This story was originally published on Sarah Fontenot’s blog, Fontenotes.
As the visiting associate professor for health law in the Health Care Administration program at Trinity University, I am responsible for teaching our students about multiple legal issues – from criminal liability associated with billing and kickbacks to patient rights regarding consent, end-of-life choices, and privacy; medical malpractice to Medicare/Medicaid; state regulation v. federal initiatives such as the Affordable Care Act and beyond. It is a chock-full semester.
As we approach the end of our time together, I assign a brief memo so the students can each describe their vision of the future of the field they are entering.
Every year, their enthusiasm is inspiring in equal measure to the difficulty of the field they have chosen.
The role of a hospital administrator
To understand why the positivity of my students impresses me, I must explain the role of a hospital administrator for those of you who might not know.
Being a health care executive is a career of stress and change.
A hospital represents the worst fears and the highest hopes of your community. You need to be ready every day to face the intolerable tragedy of the death of a car-crash victim on one floor while celebrating small steps (literally) on the stroke unit, or another day lived in your oncology clinic.
An administrator must manage the non-technology/homey ambiance in labor and delivery favored by young parents, while also supporting the cockpit-like machinery of the ICU next door.
You are the face associated with the entire enterprise – especially in a smaller community where you embody all of these intensely human moments every time you are seen in a restaurant or are addressing your local civic organization.
As a health care executive, you are a huge employer – in rural America, second only to the public-school system. You must care for your caregivers: from your professional staff to those who maintain your physical plant at the highest standard of cleanliness and safety.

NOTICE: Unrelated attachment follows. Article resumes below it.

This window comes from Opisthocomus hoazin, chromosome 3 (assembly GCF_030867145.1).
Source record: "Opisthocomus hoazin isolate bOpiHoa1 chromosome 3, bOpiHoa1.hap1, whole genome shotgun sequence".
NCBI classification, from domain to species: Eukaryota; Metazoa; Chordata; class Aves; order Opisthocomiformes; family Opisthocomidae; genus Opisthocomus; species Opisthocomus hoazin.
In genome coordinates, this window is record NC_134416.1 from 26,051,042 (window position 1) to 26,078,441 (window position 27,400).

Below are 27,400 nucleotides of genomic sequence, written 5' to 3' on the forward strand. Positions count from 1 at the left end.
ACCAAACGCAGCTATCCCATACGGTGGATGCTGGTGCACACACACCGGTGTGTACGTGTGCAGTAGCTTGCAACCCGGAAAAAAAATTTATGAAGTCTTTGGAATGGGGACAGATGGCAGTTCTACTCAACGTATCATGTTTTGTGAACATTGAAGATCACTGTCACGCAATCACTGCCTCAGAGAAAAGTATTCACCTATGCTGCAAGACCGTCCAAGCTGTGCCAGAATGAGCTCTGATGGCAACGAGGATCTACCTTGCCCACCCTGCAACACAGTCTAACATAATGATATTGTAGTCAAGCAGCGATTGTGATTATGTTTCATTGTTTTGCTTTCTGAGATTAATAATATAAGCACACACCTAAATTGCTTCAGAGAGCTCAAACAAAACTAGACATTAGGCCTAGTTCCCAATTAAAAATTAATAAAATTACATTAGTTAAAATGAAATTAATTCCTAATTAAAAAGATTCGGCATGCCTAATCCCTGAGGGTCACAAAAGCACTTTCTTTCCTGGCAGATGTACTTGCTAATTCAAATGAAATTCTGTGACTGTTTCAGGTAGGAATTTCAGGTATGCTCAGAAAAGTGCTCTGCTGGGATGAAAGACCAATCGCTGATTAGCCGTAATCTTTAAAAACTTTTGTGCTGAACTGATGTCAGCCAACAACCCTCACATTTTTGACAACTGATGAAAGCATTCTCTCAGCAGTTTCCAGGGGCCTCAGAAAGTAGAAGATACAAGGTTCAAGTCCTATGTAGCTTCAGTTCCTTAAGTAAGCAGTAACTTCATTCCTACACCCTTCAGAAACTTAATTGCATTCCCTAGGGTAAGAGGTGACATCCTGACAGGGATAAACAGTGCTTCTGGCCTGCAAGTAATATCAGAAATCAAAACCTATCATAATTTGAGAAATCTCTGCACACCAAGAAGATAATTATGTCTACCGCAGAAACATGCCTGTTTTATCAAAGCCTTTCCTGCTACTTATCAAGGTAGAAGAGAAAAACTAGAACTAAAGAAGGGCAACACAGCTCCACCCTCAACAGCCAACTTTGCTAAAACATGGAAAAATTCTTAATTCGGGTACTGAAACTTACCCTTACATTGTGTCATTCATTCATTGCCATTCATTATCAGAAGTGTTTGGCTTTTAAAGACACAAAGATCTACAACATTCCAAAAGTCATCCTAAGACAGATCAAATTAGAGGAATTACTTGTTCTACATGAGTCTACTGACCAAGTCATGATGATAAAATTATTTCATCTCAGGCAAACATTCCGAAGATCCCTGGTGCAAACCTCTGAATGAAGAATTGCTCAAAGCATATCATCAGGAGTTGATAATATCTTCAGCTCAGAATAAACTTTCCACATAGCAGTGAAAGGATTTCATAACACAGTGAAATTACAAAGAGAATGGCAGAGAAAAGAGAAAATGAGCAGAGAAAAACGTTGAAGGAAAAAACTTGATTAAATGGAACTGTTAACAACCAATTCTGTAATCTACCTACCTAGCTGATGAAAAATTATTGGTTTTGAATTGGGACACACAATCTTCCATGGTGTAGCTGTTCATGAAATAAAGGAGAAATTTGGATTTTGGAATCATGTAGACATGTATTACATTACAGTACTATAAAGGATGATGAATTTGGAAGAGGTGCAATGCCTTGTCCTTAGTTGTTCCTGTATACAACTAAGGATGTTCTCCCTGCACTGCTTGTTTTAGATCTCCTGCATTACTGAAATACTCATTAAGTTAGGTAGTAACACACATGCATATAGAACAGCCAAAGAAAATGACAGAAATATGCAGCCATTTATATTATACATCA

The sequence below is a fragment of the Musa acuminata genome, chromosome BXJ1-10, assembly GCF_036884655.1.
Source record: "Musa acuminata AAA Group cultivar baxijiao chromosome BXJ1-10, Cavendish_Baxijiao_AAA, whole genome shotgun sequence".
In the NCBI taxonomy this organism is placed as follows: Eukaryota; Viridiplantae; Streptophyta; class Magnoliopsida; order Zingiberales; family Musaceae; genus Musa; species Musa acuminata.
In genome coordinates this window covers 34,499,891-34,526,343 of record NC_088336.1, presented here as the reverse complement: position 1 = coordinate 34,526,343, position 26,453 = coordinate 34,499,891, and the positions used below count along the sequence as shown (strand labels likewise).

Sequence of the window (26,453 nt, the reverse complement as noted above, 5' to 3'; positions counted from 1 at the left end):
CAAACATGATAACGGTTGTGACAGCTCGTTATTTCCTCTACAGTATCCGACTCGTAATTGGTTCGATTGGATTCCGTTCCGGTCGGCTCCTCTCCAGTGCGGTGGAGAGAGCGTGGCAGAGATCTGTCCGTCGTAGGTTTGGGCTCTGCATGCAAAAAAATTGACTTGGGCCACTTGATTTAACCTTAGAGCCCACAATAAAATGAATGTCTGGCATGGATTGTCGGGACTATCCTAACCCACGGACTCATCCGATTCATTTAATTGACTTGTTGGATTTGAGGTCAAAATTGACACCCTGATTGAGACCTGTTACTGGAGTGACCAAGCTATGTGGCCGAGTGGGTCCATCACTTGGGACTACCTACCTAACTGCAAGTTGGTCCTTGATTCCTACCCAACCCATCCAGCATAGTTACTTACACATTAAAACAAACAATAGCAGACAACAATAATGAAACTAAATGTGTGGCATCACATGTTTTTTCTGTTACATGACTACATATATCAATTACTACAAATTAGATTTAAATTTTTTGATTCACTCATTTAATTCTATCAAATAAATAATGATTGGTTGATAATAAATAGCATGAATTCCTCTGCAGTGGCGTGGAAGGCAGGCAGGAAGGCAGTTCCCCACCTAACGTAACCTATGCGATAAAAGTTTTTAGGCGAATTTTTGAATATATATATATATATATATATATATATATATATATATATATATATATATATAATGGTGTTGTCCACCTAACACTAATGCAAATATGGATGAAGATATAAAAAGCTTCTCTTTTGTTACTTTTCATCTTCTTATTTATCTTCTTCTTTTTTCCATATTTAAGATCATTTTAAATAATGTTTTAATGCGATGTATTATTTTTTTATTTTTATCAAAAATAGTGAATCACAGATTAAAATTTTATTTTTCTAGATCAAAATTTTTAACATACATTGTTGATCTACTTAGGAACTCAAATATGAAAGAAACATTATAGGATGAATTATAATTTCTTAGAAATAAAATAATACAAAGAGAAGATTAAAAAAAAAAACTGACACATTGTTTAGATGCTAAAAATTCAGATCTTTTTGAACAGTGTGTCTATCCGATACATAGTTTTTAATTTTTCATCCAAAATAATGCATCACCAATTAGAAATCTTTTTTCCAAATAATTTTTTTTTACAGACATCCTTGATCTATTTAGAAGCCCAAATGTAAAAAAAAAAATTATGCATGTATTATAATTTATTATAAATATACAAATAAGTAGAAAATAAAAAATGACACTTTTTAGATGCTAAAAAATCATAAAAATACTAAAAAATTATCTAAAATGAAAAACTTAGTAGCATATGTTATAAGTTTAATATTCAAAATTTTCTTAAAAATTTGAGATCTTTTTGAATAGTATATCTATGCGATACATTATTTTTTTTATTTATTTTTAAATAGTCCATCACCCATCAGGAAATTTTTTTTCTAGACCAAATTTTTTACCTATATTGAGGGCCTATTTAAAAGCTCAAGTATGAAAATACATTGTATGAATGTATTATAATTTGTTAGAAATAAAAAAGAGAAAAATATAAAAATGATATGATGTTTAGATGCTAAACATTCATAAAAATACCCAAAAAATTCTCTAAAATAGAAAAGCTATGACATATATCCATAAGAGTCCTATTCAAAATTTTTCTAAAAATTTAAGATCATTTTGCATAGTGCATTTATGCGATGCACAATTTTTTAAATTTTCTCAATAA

As a hospital executive you are running a city. Issues regarding power (keeping the respirators alive if the electric grid fails), transportation (how to safely and compassionately roll patients through miles of hallways), traffic and access (can you take more ambulances in your ER or do you need to divert trauma to other hospitals?), public health (controlling infectious diseases), communication (continually updating and protecting digital records that allow all members of the team to understand each patient’s needs), and law enforcement (are you ready for the combative patient in drug withdrawal or an active shooter in your ER?).
Increasingly the public expects you to do all this while maintaining a facility with delicious food options and a lobby plucked from a high-end hotel.
You invest in technology that is quickly made obsolete in an environment where the physicians you depend on to care for your patients can be lured away by a shiny new toy at another radiology or surgical suite. And you can’t fight back with offers of any financial benefit to those same physicians – that would be illegal.
Speaking of which, the number of laws on both the state and federal level that dictate how you perform most of your processes would shock other business executives. Compliance with all is critical. Many of those you employ will never touch a patient: They exist to keep your facility within legal bounds to avoid all the penalties, both civil and criminal.
Those penalties could close your doors permanently because you are running your enterprise with a trajectory of decreasing revenue and tighter profit margins (I use the term “profit” lightly when referring to publicly owned and community hospitals).
To be a leader of a hospital requires inordinate skill in managing finances and budget.
What you charge is never what you are paid. Government programs and private insurance companies are continually changing your payment (always lower) without the negotiation standard in other industries.